Billy Corgan On New Smashing Pumpkins

Moving forward with the band, sans founding members


Billy Corgan has always been the leader of the Smashing Pumpkins, responsible for the majority of the songwriting and recording process. But by continuing the Smashing Pumpkins without his bandmates, guitarist James Iha and bassist D'arcy Wretzky--who contributed heavily to the band's foundation and aesthetic--Corgan risks devaluing the Pumpkins' legacy. The vehement frontman doesn't seem to mind.

"It's no secret that I've always had a higher view of myself than the rest of the world. Do I have something to say? Fuck yeah, of course I do. I've proven that time and time again," Corgan said.

"If I felt the Smashing Pumpkins didn't have anything to say musically, then I'm just out there making money. If we do have something to say musically than I'm out playing my music, for the music's sake. I'll let the audience decide my relevance in the world."

At the beginning of 1996, the Smashing Pumpkins were on top of the music world. The band had released the era-defining Mellon Collie and the Infinite Sadness, which sold more than 9 million copies and landed them seven Grammy nominations and one win. This was on the heels of two equally lauded albums--masterpieces in their own rights--Gish in 1991 and Siamese Dream in 1993. In total, the band would go on to sell 17 million albums worldwide.

But by the end of '96, the fame was beginning to take a toll. Corgan's temperamental nature and iconic status made him an easy target in the media.

"It's a world full of people saying a whole lot of fucking nothing," Corgan said recently when BW asked him about the negative press he received back then. "I'll tell you one thing: Saying something that's been said a hundred times isn't saying anything at all."

In 1996, the Pumpkins' touring keyboardist, Jonathan Melvoin, died of a heroin overdose. Pumpkins' drummer Jimmy Chamberlin, who was with Melvoin at the time, was later fired for his own continuous drug use. And for the next few years, the band was plagued with more drug use and death.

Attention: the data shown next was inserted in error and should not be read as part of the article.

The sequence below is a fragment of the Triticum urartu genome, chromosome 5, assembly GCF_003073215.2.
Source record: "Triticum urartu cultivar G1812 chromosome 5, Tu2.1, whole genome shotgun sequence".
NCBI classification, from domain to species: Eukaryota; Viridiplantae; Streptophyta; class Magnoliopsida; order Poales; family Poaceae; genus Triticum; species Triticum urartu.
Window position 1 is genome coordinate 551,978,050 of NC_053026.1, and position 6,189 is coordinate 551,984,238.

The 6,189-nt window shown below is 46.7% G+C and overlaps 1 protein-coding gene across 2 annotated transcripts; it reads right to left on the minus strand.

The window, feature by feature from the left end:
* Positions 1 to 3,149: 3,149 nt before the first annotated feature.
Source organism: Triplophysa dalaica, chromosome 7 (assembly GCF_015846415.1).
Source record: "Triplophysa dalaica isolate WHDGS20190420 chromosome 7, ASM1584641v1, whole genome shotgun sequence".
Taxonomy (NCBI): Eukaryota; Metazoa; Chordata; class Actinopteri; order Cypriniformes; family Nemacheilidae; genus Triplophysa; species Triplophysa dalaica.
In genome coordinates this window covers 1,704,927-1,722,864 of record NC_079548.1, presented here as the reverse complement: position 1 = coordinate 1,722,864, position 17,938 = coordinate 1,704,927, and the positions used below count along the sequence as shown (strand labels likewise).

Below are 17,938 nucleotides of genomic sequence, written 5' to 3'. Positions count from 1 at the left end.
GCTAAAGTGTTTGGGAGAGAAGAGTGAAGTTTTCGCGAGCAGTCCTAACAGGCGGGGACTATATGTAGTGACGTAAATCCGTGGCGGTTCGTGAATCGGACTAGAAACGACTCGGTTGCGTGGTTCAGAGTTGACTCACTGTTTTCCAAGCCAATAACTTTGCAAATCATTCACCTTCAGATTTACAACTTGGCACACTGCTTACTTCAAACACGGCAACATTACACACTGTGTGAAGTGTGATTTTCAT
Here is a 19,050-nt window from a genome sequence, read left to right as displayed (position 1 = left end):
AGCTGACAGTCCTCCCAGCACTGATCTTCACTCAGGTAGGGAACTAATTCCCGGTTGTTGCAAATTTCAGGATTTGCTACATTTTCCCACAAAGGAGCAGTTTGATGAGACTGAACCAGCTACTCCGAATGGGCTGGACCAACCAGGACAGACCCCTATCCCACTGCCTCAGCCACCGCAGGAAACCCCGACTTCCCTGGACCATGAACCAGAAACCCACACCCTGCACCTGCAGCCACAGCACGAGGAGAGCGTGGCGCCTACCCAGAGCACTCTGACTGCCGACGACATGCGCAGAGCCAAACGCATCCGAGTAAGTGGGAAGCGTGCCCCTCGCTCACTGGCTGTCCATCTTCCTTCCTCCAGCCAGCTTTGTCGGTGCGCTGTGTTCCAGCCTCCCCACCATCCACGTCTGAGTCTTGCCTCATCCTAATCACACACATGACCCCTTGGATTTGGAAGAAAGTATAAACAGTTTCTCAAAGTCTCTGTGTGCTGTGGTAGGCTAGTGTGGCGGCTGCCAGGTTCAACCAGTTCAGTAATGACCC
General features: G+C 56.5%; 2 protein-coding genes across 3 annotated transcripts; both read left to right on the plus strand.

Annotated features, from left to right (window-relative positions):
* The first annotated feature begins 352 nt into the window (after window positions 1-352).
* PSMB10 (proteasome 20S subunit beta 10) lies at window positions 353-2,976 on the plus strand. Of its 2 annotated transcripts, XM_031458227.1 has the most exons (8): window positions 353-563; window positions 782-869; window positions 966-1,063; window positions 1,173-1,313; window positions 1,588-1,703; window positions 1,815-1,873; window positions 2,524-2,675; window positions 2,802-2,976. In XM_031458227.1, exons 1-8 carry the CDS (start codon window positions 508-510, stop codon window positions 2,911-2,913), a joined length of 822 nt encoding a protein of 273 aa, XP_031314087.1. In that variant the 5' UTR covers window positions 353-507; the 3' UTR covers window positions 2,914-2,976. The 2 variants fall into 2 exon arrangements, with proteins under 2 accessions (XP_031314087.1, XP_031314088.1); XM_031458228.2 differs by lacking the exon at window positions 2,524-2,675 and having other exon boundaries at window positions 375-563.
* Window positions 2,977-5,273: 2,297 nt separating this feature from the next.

After Mellon Collie, the Pumpkins weren't quite able to pull it together again, and in 2000 Corgan announced on Los Angeles' famous KROQ radio that the band would be breaking up, citing emotional, spiritual and musical issues. In 2006, despite objections from Iha and Wretzky, Corgan reformed the Pumpkins with Chamberlin. The two put out the aggressive, hard-rocking Zeitgeist to poor reviews. Chamberlin left the band in 2009 and since then, Corgan has been touring with three fill-ins.

"My goal is just to have a great band that can play the music, that I'm inspired to work with and want to make new music with--that's it," said Corgan. "I don't do the rent-a- band thing, I'll be clear about that. Chemistry is incredibly important. We play as a band, we eat as a band, we travel as a band. We're a band through and through."

It's easy to be skeptical of Corgan's career choices, but with his current album, Teargarden by Kaleidyscope, the singer says he's experiencing a sense of artistic renewal. The 44-track collection is being released for free as mp3s, one track at a time.

"I just don't see people listening to albums like they used to, so I don't feel like investing myself in a work and not having it heard," said Corgan.

"For a long time I've thought about giving away music for free, not in a cop-out move but in some way that would instill fresh energy. Publicly, I'm not a fan of the major label system--I've been used and abused by it--and now it's kind of a thing of times past. Waiting around for someone to buy something is sort of passe. I wanted to get away from the begging part of the music business."

So far, there are five songs in the Teargarden collection, and Corgan said he aims to have it completed in about four years.

In the meantime, fans hope for the release of archival live shows. The band was known for putting on intensely powerful live performances and is rumored to have hundreds of hours worth of tape lying around. Unfortunately, the process is caught in a bureaucratic quagmire with the band's old label, Virgin Records.

"I definitely plan to, we just can't get the deals in place with our old record label," Corgan said. "There's a total disconnect from reality there. No matter how many ways we rephrase it to them they come back with the same shit concepts. They just can't get out of the mentality that if they're not raping you, then it's not a good deal to them."

Despite his consistently bleak view of the music business, Corgan continues to press forward. He's got a dedicated legion of fans that have stuck with him through thick and thin, and he aims to continue writing and creating music on his terms.

"I like to wake up and work on music every morning. I've got a guitar sitting here next to me that I'm hoping to play shortly, always trying to keep myself busy. And I'm always appreciative of the fans who have been supportive of me," Corgan said.

"In that way, I'm leading a blessed life, and I'm really grateful. All told, I feel my attitude is the best it's been in 15 years."

Smashing Pumpkins - Tonight, Tonight
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